Men forced to work in mines during the World War II are being urged to come forward as part of an appeal led by the Big Pit National Mining Museum.
Bevin Boys are often known as the "forgotten conscripts"
Around 48,000 young men, who would otherwise have been conscripted into the armed forces, were sent underground between 1943 and 1948.
They were named Bevin Boys after Ernest Bevin, the wartime Minister of Labour and National Service.
Big Pit is planning an exhibition and reunion for the men later in the year.
Many of the workers, who will now be around 80, were sent to coalfields in south Wales and were vital to plans to keep the coal industry working.
One of Big Pit's guides, Tony Barlow, said that Bevin Boys were terrified when they arrived.
"They were in a different environment, a hostile environment, they were very scared," he said.
"They were made to work with men they didn't know, in dark wet conditions and they were frightened, very frightened."
Mr Barlow, who worked underground for 31 years himself, said the Bevin Boys were not welcomed by miners.
"They were seen as people who were frightened to go to war, who had refused, but that wasn't the case," he said.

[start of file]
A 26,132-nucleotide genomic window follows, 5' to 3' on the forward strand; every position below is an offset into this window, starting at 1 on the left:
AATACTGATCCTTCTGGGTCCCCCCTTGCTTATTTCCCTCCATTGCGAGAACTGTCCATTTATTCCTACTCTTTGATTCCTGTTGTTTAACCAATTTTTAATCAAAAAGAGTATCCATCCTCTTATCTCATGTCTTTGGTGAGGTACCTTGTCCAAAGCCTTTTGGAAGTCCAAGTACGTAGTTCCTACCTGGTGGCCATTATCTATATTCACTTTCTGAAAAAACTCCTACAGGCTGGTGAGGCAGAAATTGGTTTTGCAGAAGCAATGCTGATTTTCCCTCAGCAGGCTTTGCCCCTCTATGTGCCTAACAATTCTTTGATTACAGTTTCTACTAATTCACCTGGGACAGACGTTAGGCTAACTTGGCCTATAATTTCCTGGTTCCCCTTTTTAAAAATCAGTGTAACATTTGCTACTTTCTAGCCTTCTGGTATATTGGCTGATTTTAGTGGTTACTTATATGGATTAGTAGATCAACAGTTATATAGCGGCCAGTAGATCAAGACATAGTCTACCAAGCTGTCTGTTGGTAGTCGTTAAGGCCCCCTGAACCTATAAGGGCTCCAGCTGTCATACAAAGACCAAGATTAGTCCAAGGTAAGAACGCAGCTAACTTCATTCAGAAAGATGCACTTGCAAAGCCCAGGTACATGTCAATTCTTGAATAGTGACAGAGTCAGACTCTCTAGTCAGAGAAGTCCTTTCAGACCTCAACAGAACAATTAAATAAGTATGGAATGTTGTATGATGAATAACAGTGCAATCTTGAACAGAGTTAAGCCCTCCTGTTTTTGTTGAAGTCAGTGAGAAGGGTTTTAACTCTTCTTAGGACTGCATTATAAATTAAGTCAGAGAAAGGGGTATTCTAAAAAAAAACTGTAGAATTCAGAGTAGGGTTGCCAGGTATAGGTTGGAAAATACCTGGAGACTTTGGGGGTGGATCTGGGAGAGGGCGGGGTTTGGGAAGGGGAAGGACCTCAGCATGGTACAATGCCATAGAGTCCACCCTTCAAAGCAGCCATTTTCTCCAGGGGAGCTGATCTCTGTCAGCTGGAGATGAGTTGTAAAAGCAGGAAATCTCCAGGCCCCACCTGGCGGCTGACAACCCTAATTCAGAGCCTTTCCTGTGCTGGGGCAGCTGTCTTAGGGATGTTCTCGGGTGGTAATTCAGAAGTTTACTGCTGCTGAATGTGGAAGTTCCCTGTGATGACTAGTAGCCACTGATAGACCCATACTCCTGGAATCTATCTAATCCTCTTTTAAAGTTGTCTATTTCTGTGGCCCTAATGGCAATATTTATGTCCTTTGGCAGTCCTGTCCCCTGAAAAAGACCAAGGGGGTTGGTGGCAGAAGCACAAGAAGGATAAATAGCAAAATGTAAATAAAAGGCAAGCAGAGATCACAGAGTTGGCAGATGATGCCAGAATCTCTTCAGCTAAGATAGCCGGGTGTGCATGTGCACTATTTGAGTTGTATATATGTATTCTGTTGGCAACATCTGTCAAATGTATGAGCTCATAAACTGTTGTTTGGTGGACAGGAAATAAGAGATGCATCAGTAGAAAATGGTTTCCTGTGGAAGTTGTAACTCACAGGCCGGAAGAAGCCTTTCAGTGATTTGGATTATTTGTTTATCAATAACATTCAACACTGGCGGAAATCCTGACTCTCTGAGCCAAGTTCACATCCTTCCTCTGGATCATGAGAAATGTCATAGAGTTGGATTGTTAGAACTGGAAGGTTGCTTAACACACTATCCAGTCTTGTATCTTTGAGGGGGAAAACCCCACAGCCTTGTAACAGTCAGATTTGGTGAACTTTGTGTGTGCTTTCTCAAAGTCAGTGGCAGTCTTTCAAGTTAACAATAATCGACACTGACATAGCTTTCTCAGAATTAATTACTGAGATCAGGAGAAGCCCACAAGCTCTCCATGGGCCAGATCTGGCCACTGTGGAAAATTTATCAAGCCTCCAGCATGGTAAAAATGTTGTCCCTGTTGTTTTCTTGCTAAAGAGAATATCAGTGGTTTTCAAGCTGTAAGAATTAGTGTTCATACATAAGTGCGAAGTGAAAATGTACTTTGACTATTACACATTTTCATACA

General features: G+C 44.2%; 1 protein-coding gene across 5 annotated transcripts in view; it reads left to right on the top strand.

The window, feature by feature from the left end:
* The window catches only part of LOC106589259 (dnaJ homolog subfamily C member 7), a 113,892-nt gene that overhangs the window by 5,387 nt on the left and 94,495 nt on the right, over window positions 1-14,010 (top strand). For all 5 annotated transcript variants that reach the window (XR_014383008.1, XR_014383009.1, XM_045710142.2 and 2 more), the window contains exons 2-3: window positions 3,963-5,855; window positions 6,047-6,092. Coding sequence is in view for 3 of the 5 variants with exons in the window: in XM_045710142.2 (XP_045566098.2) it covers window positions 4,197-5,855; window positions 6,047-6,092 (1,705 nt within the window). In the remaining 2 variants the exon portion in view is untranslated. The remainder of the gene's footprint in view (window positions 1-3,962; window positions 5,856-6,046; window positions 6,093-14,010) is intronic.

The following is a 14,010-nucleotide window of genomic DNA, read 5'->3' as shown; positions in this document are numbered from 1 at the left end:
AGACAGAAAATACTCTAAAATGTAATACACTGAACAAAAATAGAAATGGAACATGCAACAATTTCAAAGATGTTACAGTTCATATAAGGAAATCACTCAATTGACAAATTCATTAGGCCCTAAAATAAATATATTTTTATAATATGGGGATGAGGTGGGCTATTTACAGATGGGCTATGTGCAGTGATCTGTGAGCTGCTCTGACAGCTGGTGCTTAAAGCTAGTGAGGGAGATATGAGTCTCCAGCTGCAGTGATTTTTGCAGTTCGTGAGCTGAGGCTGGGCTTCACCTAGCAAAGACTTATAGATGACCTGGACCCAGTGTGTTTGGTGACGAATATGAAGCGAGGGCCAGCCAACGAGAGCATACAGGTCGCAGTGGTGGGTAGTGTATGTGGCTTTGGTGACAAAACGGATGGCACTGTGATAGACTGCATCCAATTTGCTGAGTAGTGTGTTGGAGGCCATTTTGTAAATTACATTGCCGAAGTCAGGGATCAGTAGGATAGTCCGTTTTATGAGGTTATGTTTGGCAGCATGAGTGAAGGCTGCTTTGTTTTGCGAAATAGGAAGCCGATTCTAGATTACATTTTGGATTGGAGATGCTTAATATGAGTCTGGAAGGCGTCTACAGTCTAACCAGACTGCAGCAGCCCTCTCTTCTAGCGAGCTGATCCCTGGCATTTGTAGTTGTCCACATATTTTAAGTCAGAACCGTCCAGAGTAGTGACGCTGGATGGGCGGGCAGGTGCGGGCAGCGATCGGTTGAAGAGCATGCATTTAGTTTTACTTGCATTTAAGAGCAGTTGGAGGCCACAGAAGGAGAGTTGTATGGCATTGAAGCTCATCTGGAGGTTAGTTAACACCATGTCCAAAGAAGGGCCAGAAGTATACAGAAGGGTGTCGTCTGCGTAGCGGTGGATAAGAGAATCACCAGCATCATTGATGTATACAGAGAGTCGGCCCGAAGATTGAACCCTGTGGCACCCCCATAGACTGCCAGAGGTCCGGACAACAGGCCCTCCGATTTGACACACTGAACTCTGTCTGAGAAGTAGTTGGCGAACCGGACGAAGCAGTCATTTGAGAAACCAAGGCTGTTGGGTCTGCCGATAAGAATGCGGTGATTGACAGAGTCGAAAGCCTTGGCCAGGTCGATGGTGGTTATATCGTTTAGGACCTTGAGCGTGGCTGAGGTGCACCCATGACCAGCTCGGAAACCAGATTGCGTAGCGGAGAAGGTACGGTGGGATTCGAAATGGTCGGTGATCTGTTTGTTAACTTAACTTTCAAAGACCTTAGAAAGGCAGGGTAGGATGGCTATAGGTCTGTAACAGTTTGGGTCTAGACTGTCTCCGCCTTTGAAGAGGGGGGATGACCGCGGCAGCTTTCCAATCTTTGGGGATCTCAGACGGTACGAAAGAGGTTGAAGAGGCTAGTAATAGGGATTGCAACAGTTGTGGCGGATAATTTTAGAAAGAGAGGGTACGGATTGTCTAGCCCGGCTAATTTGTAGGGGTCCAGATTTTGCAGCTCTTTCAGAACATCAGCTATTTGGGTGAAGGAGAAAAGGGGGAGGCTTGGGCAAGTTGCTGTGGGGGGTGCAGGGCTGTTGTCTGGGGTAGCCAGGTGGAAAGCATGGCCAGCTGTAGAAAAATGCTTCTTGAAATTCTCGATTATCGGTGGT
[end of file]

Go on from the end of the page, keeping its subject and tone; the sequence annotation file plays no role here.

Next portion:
"They were not given a choice whether to go in the mines or in the forces, they were told what to do."
He added that he recently took a Bevin Boy from Bath on a tour at Big Pit.
Former miners act as guides for tourists at Big Pit
"He was telling me about working in an office as an office junior, and in a short time he was in a mine working, far from home, far from his family, and frightened," he said.
"He didn't like the conditions, but he was made to work there, he had no choice in it.
"He did come back here and he brought his wife back, because he had been suffering inside for a long long time.
"When I showed him a similar situation to what he worked in, he started to cry."
The last of the Bevin Boys were demobbed in 1948 without any medals and official records were destroyed in the 1950s, making it impossible for former workers to prove their personal service if they had not kept their personal documents.
Kathryn Stowers, who is running Big Pit's appeal as part of events to mark VE Day, said they were hoping for as many of the men as possible to contact them.
"We realise there are a lot of Bevin Boys who have just been lost along the way," she said.
"We don't really know how many are still alive or where they are or who they are - we are just hoping as many as possible will come forward and tell us their stories."
Ms Stowers said a reunion on 24 September would be a chance for the men to share stories.
"That is the centrepiece of a two-month-long exhibition we are holding here and we are hoping we can put as many Bevin Boys' memories into this exhibition and preserve them," she said.